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This isn’t a waterfall hike, but it’s a great way to spend a few hours. The trail is 4.8 miles. There’s plenty of parking and it’s not usually crowded. I’ve done it when it was wet and muddy, and I’ve done it when it was dry. There’s no time that it’s not a gorgeous hike though a unique assortment of plants.

Look out of wild pigs. Some of them are big and not very friendly. But, they will leave you alone if you leave them alone.

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Several parts of the trail feature beautiful eucalyptus trees. A eucalyptus is an awesome tree with bark that peels off throughout its lifetime.¬† If you look carefully, you can spot a rainbow eucalyptus mixed in here and there. They’re amazing.

If you didn’t happen to do the trail on a rainy day, then bring along extra water to splash on any rainbow eucalyptus that you find. I splashed water on the one below before taking it’s picture and it looks awesome!

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It’s up in the mountains, so it does rain a lot. That means you’re likely to run into rainbows and mushrooms. I like to go early to avoid crowds, and because morning light is amazing.

Remember to disturb the forest as little as possible. If you pick something up for a picture, put it back afterwards. There is a lot of graffiti and names carved into trees here in Oahu. Try to respect nature more than the people who do that.

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Along the trail there are several lookouts that feature sweeping views of the mountains, the H3 Highway, a very distant Pearl Harbor, and other neat stuff. The picture below was taken at a lookout that just faces another mountain, but it’s still a good place to stop and rest because sometimes there are rainbows.

Remember that you won’t be able to sit anywhere most of the time without getting your butt wet, so wear a poncho if you’re worried about it. Also, I keep a plastic bag and a pair of sandals in my car. This way I can put my hiking shoes into the bag and wear sandals home. this has been a good idea on all the trails because of the mud.

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It’s impossible to predict the weather, so you’re always taking a chance when you decide to do a trail. It might be too cloudy to get pictures like the one below.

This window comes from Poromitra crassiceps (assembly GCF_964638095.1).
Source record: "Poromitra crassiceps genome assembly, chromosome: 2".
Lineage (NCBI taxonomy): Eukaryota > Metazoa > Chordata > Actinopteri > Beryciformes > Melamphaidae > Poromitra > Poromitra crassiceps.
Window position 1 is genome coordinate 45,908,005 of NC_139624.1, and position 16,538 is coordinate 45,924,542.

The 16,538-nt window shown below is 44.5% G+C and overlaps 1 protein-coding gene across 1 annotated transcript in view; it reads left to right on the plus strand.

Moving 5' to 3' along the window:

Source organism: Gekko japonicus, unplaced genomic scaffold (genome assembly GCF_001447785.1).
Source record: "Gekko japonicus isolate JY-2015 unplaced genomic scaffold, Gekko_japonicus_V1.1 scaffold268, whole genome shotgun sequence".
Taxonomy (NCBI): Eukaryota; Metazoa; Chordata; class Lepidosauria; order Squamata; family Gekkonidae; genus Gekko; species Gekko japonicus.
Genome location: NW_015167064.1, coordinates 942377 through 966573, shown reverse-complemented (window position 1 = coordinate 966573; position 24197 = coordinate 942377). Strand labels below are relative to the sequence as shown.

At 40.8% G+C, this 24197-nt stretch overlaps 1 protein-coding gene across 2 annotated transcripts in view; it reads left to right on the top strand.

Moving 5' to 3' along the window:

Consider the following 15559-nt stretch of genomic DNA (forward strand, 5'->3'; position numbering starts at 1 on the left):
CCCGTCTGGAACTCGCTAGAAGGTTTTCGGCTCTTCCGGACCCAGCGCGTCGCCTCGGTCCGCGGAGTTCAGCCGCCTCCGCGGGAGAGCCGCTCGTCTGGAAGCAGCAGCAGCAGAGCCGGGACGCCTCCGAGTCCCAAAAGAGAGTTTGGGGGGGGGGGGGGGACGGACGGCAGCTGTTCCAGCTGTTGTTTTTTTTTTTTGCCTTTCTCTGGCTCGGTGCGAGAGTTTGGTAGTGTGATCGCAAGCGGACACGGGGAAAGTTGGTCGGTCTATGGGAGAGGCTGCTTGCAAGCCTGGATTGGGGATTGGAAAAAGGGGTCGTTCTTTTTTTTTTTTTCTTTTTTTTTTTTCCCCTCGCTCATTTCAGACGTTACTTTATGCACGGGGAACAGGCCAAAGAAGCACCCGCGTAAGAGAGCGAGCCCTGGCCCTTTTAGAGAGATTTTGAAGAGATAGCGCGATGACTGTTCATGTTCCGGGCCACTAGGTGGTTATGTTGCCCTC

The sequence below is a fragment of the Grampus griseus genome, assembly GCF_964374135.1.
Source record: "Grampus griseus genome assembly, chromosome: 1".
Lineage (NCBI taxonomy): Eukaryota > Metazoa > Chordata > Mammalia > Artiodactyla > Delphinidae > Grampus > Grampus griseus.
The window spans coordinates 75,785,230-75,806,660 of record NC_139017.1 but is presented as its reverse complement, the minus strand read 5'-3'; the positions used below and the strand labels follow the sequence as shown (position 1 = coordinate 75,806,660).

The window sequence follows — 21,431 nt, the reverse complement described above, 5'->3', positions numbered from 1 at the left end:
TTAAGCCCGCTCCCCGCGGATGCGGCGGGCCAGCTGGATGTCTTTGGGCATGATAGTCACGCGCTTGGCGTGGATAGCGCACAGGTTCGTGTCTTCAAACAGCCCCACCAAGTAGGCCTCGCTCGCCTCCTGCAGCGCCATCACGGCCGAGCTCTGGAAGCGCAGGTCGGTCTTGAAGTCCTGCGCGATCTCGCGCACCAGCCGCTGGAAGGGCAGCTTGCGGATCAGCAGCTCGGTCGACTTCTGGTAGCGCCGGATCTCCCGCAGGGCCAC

Keep in mind that the pictures in this post are from two separate hikes. One was rainy and the other was sunny. If you are visiting us from somewhere else and have limited time, don’t be disappointed if you don’t get to see rainbows AND sun. It’s usually one or the other.

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As with all hikes, please don’t feed the animals, pick the flowers, or go off the trail. Hawaii gets¬† a lot of visitors and the only way that we can keep the nature here beautiful is if everyone treats it with respect.

It’s a lot different than when I lived in Guam. I never saw another person on those trails and no one picked the flowers. But, this is a high-traffic area. Please pack in everything you need and pack out all your trash. Everyone who comes after you will appreciate it.

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The photo below is of a very tiny passion fruit flower. There’s an adorable pygmy variety of the plant that grows here, and you should keep an eye out for them. They’re not big and flashy like the larger version of the plant, but there are very cool in their own way.

The flower pictured here is a little smaller than a dime, and would be easy to miss. But, it’s one of the reasons that it’s a good ideas to take some time on a hike and not rush. You end up noticing all kinds of amazing stuff.

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One last thing to note: The trail ends in a different places than where is begins. If you park at the trail head; just be aware that you’ll have to hike back up to your car from the first camping area (which is where the trail lets out.)

Since the road is steep, I recommend parking by the first camping area instead and walking up to the trail head. This way, when you’re done with the hike, your car (and bathrooms) are right there waiting for you. Have a nice hike!

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Tarzan Falls Hike

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Off route 16, there is a trail head for Tarzan Falls. Once you park in the lot by the windmill, you start your hike.

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There are a lot of trails, but all of them go down to the falls.

love these crispy ferns

I recommend taking the trails to the left, because they are drier.

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If you go to the right, you’ll be on trails mostly used for ATVs and other vehicles. That makes deep ruts which fill with water.

me with the topmost level of the falls

Either way, you’ll get down to the top of the falls.

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The first set are very pretty, and also small. Usually there are a lot of people at the top, so you should be able to get someone to take your picture. This is our hiking group!

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When you follow the posted sign and climb down, you’ll see the largest of the falls.

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Make sure you have good hiking boots, because there is a lot of mud.

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Also, be sure to wear plenty of sunscreen.